Environmental Justice Academy 2010

By Omonigho Oiyemhonlan, Stanford University, DataCenter Summer Intern

Special Thanks to Jon Frappier and Max Weintraub for presenting at the Camp!

nicholas, omonigho, rebecca & miho (3)On September 11th & 12th, the DataCenter hosted it third annual research training academy, and first research academy focused on environmental justice. The academy had an amazing turnout with participants from local organizations such as: Asian Pacific Environmental Network, Youth United for Community Action, Greenaction, Pacific Institute, and the Winnemem Wintu tribe.

What made this academy particularly special was the level of enthusiasm and dedication the participants brought. They were not gathered in the 3rd floor conference room to dwell on our past successes or commend each other for the most recent, campaign endeavors. Instead, the DataCenter staff was met with gregarious community organizers, interns, and staff that came prepared with serious questions about how to strategically improve their research framework and realize the goals of their campaign issues. We came prepared to challenge our colleagues and happily they came ready to make the utmost of this opportunity and pose their questions and concerns related to their on-going organizing.

Participants identified with DataCenter’s concept of “research as an organizing tool” framework, and found it helped strategically plan their campaign agenda. The Environmental Justice Research Training Academy accomplished its goal to provide the necessary skills-based workshops that would transform the community’s expertise (intimate understanding of the goings on in their community) into political ammunition that would hold up in mainstream knowledge.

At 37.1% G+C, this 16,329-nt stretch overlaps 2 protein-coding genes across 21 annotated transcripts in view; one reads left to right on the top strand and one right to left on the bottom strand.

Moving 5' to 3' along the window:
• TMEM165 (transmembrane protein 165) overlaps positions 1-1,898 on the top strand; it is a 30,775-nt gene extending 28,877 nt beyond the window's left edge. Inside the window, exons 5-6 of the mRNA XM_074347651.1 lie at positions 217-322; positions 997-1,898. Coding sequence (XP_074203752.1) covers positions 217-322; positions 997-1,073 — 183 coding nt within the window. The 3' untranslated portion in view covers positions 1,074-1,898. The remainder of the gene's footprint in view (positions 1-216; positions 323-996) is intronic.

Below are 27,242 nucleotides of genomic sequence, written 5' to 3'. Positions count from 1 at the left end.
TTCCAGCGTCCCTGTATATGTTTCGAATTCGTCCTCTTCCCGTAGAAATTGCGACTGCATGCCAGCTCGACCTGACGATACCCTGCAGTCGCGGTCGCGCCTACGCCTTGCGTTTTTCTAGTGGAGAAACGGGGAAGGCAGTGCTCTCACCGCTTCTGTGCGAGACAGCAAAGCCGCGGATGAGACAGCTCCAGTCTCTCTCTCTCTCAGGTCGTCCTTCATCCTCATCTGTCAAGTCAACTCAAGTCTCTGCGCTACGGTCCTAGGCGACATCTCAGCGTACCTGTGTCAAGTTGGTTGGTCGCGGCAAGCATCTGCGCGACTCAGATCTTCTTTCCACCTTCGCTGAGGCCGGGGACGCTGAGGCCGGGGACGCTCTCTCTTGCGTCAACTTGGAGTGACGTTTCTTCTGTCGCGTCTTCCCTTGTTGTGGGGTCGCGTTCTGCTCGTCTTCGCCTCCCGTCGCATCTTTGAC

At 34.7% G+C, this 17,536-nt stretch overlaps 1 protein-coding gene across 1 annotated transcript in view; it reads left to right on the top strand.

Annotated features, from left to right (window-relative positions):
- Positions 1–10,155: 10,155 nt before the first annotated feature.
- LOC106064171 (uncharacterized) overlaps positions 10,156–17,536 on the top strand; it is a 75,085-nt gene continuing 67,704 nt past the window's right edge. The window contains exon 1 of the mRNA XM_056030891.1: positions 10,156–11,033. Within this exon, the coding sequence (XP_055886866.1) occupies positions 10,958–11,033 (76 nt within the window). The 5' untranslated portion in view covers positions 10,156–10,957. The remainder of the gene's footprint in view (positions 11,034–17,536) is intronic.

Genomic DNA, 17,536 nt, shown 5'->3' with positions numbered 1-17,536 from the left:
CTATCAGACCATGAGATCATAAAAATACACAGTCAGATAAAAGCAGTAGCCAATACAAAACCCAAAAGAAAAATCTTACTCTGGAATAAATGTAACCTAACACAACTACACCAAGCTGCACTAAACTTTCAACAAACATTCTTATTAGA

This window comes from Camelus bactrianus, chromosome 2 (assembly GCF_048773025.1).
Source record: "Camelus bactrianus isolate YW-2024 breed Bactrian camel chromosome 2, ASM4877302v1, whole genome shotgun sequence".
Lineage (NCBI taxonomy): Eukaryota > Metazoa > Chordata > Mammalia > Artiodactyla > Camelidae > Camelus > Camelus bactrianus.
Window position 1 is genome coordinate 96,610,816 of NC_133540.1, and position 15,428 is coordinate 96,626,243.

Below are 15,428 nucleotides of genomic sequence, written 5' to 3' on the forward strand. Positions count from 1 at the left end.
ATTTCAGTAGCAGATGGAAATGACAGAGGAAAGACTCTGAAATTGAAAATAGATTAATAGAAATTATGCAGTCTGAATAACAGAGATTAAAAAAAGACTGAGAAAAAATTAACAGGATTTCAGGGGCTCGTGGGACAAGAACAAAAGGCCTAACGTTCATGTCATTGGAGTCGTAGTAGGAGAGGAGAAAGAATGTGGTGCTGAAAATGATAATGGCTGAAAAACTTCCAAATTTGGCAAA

A workshop held by DataCenter co-founder Jon Frappier and private investigator Amie Fishman covered corporate and individual profiling in such a manner that something initially viewed as dreadful and overwhelming by participants, was “kind of fun”. In addition to this duo, Max Weintraub, held a roundtable discussion covering the different agencies of the Environmental Protection Agency and laid out the different pathways participants could follow to acquire the necessary government resources to build their research issue. Lastly, Catalina Garzon & Eli Moore of Pacific Institute, added to the participant’s repertoire of tools to help transform the community’s reality into the empirical evidence widely accepted in mainstream media. Their presentation introduced two techniques—photo-voice & community mapping—not often used by community organizations.

Overall our intensive training academy was nothing short of amazing. Participants took home binders packed with resources that covered over and beyond what DataCenter managed to cover in those two short days. More importantly, many participants left inspired and ready to employ more innovative perspectives to environmental issues in their community.